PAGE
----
A new Pacific Cities Sustainability Initiative (PCSI) report published by Asia Society and Urban Land Institute presents practical strategies for cities seeking to become more resilient and more livable. Cities across the Asia Pacific are rapidly urbanizing, and face growing pressures to becoming more sustainable. In fact, more than 50 percent of the world's population now lives in urban areas. Population growth, access to housing, resilience to natural disasters, and environmental sustainability are issues that all Pacific cities share in common. Recent disasters such as Typhoon Haiyan, which devastated large areas of the Philippines, and concerns over air pollution in cities like Beijing and Hong Kong, highlight the urgency of not only making cities more resilient, but making them more livable for their citizens.
The report, “Creating Resilient and Livable Cities,” presents insights from a team of expert cross-sector contributors from the PCSI urban sustainability network, including architects, urban planners, policymakers, and researchers. The report expands on key themes discussed at PCSI’s 2nd Annual Forum, held in Manila, Philippines, in March 2014, and topics in the report include: how good governance, disaster preparedness, planning cities for people, and building resilient infrastructure all contribute to livable, resilient cities.
The authors propose practical steps that municipal leaders, businesses, and even citizens can take to help make their cities more resistant to disaster and the impacts of climate change, and at the same time, to create places that are more attractive to live, work, and play. Recommendations range from the immediately practical, for example creating a communications plan pre-disaster, to more complex undertakings, such as forming an overall urban vision for the city.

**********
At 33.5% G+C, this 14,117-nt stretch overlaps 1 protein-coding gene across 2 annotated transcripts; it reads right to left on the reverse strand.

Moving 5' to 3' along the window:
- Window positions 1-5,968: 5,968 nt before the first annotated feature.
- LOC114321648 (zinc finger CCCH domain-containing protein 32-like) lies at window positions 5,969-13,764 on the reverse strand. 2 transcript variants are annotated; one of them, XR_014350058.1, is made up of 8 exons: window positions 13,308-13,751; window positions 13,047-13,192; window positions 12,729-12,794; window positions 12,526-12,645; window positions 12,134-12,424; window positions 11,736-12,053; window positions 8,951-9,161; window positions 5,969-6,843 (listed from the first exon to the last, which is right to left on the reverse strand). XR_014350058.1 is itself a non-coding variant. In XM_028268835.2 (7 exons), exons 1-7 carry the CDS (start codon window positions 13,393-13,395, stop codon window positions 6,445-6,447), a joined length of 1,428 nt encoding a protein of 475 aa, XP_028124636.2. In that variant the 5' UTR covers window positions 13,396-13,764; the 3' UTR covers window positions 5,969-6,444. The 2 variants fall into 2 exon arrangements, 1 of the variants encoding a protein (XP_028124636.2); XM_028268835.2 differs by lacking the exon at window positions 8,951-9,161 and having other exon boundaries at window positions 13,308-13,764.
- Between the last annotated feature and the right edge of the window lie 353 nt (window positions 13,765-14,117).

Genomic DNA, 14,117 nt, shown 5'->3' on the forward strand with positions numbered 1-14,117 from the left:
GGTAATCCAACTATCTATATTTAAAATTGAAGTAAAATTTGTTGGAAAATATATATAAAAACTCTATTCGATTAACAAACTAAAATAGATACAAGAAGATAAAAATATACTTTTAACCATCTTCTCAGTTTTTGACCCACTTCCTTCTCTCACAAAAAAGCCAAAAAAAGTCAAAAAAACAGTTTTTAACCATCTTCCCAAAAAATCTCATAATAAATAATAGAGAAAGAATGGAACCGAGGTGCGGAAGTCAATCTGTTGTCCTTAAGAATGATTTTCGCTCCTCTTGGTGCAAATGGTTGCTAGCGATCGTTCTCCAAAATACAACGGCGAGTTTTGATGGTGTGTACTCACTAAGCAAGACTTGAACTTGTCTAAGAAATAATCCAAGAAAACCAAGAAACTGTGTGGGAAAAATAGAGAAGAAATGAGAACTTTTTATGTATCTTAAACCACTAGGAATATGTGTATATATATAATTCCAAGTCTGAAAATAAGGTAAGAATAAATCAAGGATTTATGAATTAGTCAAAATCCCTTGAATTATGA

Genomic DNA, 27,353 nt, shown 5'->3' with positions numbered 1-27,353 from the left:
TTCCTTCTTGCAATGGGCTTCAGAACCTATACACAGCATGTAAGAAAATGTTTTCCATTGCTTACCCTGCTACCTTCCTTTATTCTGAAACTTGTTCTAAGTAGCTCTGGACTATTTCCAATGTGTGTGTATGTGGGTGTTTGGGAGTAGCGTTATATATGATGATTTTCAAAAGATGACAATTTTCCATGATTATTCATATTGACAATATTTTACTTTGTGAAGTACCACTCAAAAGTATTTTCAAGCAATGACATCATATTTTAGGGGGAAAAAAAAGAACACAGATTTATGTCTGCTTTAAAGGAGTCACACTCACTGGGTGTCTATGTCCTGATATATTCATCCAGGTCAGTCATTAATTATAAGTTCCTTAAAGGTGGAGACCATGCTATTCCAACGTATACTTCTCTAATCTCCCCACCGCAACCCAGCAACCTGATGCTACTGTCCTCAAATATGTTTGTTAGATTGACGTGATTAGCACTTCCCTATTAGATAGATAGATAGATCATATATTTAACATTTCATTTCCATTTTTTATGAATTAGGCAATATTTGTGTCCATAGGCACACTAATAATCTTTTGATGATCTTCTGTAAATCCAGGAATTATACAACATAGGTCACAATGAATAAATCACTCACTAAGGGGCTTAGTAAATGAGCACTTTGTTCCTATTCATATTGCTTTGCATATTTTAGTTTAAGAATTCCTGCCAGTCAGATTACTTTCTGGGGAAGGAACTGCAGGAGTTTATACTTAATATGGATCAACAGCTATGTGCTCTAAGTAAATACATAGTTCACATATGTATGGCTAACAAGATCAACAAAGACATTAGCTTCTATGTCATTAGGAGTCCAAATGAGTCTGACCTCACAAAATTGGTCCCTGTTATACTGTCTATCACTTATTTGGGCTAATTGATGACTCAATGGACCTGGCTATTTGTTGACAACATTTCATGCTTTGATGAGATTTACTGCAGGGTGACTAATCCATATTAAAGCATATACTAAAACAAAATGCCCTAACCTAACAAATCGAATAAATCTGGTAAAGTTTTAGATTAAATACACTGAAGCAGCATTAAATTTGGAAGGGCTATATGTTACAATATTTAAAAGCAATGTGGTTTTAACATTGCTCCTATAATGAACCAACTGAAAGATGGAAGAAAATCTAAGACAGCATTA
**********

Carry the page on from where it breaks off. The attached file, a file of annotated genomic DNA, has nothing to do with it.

As the authors make clear, a key component to addressing resiliency in cities is flexibility. The ability to adapt to sudden changes and incorporate new information quickly will be a hallmark of success for those cities facing the increasingly unpredictable impacts of climate change — from coastal flooding, to extreme storms and heat waves.
Taking steps toward making cities more livable is also key to achieving long term sustainability and economic competitiveness in rapidly growing Asia Pacific metro regions. Efficient, reliable public transportation, green public spaces, and clean air and water are essential components that make a city livable, pleasant, and people-oriented.
The contributors include case studies and examples from their own experiences living and working in cities across the Asia Pacific, including Manila, Christchurch, Hong Kong, Kuala Lumpur, and more. The report closes with a report from an ongoing project in the Philippines, “The Livable Cities Design Challenge,” which takes many of the recommendations in this report into action via a Philippines-wide design and planning competition aimed at making cities more livable and resilient.
The publication will also be released at a San Francisco launch event: "Cities at Risk." This public panel discussion features guest experts Rafael Lopa (Philippine Business for Social Progress), Patrick Otellini (San Francisco’s Chief Resiliency Officer), and Jeffrey Heller (Heller Manus Architects), and moderator Andy Thompson (ARUP) who will share lessons learned between Manila and San Francisco, and discuss how their respective cities are working to address resiliency while improving livability.